After Finn was born my pregnancy appetite disappeared immediately – it actually took me a few days to regain much of an appetite at all. As I adjusted to breastfeeding my appetite settled into a happy place slightly above my pre preggo hunger norm and way below the non-stop snacking of my insatiable full-term cravings. Now that Finn is weaning off of breast milk though I find myself facing another shift in my appetite. I still find myself dreaming of cookies and chocolate, both things that are fairly new loves, but in my desire to be eating healthy foods more often is returning.
In our family, every year on your birthday you got to pick the meal you wanted made for the family birthday celebration. While I don’t think this is a terribly unique tradition I do think the menus that have graced our family table over the years on the occasion of my or my sister’s birthday are. One year my little sister asked for baby carrots stuck into giant black olives, canned mandarine oranges served in ramekins and eaten with shrimp forks; and her drink served out of a liquid medicine measurement spoon - she is a real unique soul, that one. I often requested supper nachos or egg kaka and my older sister’s menus usually rotated around cheesy mashed potatoes.
As for desserts we’ve each explored different sweets – french silk pie, birthday cake cones, angel food cake, brownies. There is one phase we have all gone through though, the rum cake phase. For as long as I can remember my mother’s rum cake, with it’s dense cake soaked in a sweet boozy sauce, has appeared on the table at least once a year for someone’s birthday. It’s a recipe she learned from her mother that relies on boxed cake mix and when she makes it it’s perfection.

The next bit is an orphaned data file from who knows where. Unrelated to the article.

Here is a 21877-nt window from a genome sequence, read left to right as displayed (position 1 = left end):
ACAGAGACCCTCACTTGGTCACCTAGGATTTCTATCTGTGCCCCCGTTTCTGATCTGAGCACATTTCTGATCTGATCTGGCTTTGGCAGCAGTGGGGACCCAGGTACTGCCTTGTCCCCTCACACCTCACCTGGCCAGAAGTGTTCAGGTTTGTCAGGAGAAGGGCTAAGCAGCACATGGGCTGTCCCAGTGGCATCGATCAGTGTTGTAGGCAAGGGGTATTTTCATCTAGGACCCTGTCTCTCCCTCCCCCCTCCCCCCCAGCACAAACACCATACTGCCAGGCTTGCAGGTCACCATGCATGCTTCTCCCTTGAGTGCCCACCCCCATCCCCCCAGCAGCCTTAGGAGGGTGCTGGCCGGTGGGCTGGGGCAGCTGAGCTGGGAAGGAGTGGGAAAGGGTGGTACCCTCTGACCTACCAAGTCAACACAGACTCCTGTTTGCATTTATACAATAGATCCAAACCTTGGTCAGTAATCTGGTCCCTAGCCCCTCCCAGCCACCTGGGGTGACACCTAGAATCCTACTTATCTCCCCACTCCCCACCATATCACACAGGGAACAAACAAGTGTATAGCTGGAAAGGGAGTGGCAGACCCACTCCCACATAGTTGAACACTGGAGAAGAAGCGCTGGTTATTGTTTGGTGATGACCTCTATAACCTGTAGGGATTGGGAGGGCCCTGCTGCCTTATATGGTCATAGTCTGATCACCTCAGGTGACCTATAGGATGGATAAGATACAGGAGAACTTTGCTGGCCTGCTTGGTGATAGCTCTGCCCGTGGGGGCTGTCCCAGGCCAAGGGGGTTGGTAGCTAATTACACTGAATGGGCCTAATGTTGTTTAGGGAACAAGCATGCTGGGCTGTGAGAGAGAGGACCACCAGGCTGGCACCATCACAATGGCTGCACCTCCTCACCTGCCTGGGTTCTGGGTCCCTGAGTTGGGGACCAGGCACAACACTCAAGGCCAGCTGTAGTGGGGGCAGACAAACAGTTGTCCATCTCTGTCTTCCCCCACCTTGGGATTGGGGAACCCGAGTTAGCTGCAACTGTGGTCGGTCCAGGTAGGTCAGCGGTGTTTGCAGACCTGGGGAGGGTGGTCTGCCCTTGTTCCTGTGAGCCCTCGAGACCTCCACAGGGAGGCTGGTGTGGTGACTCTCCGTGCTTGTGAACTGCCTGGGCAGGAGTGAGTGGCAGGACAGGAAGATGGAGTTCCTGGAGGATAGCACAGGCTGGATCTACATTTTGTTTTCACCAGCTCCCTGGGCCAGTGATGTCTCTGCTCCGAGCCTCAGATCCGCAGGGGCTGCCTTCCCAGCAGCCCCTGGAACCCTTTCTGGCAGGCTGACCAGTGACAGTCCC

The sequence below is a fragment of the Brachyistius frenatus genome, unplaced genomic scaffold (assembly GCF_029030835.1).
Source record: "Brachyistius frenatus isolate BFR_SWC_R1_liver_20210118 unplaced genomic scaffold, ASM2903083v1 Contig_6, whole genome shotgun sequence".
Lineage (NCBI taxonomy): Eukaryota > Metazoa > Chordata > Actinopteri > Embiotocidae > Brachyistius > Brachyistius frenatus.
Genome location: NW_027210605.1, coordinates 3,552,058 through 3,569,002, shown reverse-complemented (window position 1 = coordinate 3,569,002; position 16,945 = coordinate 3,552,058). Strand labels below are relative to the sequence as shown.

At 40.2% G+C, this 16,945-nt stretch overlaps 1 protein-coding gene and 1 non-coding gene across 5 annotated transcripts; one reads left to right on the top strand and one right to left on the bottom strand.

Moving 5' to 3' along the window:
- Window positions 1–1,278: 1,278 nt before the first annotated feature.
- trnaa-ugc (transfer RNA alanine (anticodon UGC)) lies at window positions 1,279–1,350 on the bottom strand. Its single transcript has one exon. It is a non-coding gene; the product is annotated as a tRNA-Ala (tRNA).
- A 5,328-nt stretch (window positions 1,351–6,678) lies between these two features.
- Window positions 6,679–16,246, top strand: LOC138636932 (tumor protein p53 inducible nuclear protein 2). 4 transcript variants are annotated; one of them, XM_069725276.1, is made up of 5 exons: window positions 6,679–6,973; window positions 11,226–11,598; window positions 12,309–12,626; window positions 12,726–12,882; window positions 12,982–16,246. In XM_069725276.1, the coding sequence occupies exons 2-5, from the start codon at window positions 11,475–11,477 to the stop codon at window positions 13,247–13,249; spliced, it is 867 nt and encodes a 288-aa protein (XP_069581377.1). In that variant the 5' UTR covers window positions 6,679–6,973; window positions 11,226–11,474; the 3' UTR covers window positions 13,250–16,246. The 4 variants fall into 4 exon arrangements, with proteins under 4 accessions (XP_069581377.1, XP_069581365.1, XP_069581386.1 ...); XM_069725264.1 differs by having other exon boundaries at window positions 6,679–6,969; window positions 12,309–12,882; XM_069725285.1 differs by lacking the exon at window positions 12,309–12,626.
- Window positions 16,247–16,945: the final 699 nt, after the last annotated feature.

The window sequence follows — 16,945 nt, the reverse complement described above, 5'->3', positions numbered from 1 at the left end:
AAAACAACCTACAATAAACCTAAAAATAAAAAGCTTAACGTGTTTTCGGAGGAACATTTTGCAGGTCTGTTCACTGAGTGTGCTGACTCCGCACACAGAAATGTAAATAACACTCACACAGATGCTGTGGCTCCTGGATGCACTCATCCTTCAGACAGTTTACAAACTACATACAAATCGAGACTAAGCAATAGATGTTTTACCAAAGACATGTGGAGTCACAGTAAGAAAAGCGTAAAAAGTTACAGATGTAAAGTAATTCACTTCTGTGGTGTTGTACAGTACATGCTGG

In culinary school I made it one of my projects to recreate the cake from scratch and after a few tries – mostly figuring out the egg factor – I nailed it. It’s the recipe I now use when I’m tasked with making rum cake, as I was a few weeks ago when I made my little sister’s birthday dinner (she’s matured into a rather sophisticated menu of pot roast and salad), which also served as the impetus for this post. If you’re looking to start a new
addiction tradition give this a try immediately.
3 cups cake flour
1 Tbsp baking powder
1/2 tsp salt
1 cup unsalted butter, room temperature
2 cups granulated sugar
2 egg yolks
2 tsp vanilla extract
1 1/4 cups buttermilk
1 cup sugar
1/4 cup hot water
1/2 cup butter
2 Tbs – 1/4 cup rum
Preheat the oven to 350˚
*I used a spring form for the cake pictured and it works just fine but if you have the angel food pan I highly recommend using it.
My affection for brussels sprouts is rich and deep. While simple roasted sprouts are probably my preferred preparation I’m always game to try a new take on the wee little cabbages. This recipe is inspired by a dish served at my company’s holiday dinner. After helping myself casually to two (and by that I mean more than one, definitely two and possibly